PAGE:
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Unions Get Lucky at the Supreme Court

Noah Feldman is a Bloomberg View columnist. He is a professor of constitutional and international law at Harvard University and was a clerk to U.S. Supreme Court Justice David Souter. His books include “Cool War: The Future of Global Competition” and “Divided by God: America’s Church-State Problem -- and What We Should Do About It.”
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This was supposed to be the year when the Supreme Court would deal a major blow to labor unions, reversing a 1977 precedent that says nonunion members can be required to make payments in lieu of dues to the union. In 2014, the court came close to doing exactly that in a 5-to-4 opinion that telegraphed its intention to do so in the near future.

QuickTake U.S. Labor Unions

But the death of Justice Antonin Scalia was a game-changer, taking away the fifth vote that would’ve been necessary to repudiate the precedent. Today the court issued a one-sentence opinion that proved both that there were briefly five votes to overturn the precedent, and that Scalia’s death has saved unions from constitutional disaster. The court said simply that it was divided 4-4, and that the lower court’s opinion based on the precedent would therefore be upheld.

For labor unions, this is truly an instance of deus ex machina -- a miraculous ending that doesn’t fit the rest of the play.

The drama began with the original 1977 decision, Abood v. Detroit Board of Education. The case pitted the interests of labor unions against the First Amendment's guarantee of free association -- an individual's right to decide not to belong to a group with which he or she doesn’t want to affiliate.

For the unions, the problem was that if all employees were free to decide whether to join the union or not, there would be an overwhelming temptation to take a free ride on the union’s negotiations with the employer. To overcome the collective action problem that’s necessary to run an effective union, the best way is for the government to say that all employees covered by a public union contract must pay dues even if they decide against belonging to one.

The problem is that the positive right to join an association implies a negative right to choose not to join. Being forced to pay dues looks a lot like being forced to associate with the union.

Like many important Supreme Court decisions of the Warren Burger era, the Abood decision represented a compromise. It said that nonunion members couldn’t be made to pay for the union’s political speech. But they could be made to compensate the union for the efforts it made to negotiate on their behalf, and from which all employees benefited.

The obvious logical problem with the Abood compromise is that union activity cannot be divided into political and non-political. Lobbying helps unions improve their members’ bottom line. And negotiation with employers is a kind of speech. But the compromise made political sense despite being doctrinally weak, and it’s held for 39 years.

Conservative justices never liked the Abood decision, and in 2014, they came close to reversing it by a 5-to-4 vote in a case called Harris v. Quinn. With Justice Samuel Alito writing the opinion, the court said that Abood made no sense from the standpoint of employees’ free-association rights.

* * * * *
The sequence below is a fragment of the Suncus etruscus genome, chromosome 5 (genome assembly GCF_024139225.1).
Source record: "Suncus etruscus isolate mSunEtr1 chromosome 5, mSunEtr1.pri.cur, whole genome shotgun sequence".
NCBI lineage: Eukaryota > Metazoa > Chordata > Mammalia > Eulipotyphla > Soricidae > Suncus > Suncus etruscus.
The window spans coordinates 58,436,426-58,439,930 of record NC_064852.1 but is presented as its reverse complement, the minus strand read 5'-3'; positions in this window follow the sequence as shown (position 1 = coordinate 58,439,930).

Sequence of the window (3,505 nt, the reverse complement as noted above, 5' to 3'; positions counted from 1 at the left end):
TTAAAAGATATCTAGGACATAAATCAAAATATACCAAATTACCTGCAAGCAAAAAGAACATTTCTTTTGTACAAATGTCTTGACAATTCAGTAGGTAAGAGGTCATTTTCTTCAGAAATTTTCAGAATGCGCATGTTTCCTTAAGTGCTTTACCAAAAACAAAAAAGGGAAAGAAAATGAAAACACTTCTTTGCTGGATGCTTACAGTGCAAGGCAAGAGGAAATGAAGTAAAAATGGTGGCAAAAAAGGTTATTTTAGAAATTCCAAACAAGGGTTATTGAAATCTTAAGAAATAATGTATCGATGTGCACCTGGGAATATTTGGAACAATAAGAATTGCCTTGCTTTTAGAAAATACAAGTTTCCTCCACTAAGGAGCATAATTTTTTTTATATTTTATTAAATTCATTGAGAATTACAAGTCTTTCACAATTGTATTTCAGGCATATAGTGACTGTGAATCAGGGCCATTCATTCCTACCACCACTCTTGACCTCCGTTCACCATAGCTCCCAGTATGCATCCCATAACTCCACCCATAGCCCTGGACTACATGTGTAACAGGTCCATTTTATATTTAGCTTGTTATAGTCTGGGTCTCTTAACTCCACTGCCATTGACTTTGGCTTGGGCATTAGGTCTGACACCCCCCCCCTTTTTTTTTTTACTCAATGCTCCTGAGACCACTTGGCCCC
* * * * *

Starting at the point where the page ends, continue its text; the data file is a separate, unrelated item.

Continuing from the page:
But the court didn’t overturn Abood. Instead, Alito’s opinion drew an odd, unconvincing distinction between the union in the Harris case and the one in Abood. The 2014 case involved Illinois home health aides. Alito said they weren’t part of a true public union because the aides were hired and fired by the people whom they helped, not by the state. In reality, the state paid the health aides' wages, and labor negotiations didn't involve the home-care patients at all.

The most probable conclusion was that Alito couldn’t get a fifth vote to overturn Abood. Perhaps either Justice Anthony Kennedy or Chief Justice John Roberts wanted a little more time.

When the court agreed last June to decide the current term’s case, Friedrichs v. California Teachers Association, the strong implication was that Alito now had the five votes he needed. Scalia’s death in Feburary saved public unions. President Barack Obama's nominee to fill his seat, Merrick Garland, would be extremely unlikely to join the conservatives on this one. A more liberal nominee would be even less likely to strike down the precedent. If a Republican becomes president and gets to nominate a justice, Scalia’s death will have staved off the inevitable for a year.

The whole incident raises a fascinating question: Do Kennedy or Roberts regret the 2014 decision to delay overturning Abood?

There are three possible answers. The simplest is that Kennedy and Roberts are both fans of gradualism, and may be willing to live with its costs. The second possibility is regret. Both Kennedy and Roberts have strong First Amendment views, and logically, both should’ve been prepared to overturn Abood in 2014. They made the mistake of imagining that all the conservatives on the court would live forever.

The third is more devious although less likely. It’s just conceivable that Kennedy even now might not be ready to overturn Abood. But once Scalia died, it cost him nothing to vote to do so in what he knew would be a 4-4 tie.

We may know some day, when the justices’ papers are eventually opened. For now, we have a tale of a precedent that almost fell, and that was saved by chance. That’s how history is made.

  1. I emphasize that this interpretation is unlikely. The justices almost certainly made their views known in conference after the case was argued on Jan. 11.  Scalia died on Feb. 13. It would look bad to the other justices for Kennedy to flip -- unless Kennedy had stated at conference that he was unsure how he would vote.

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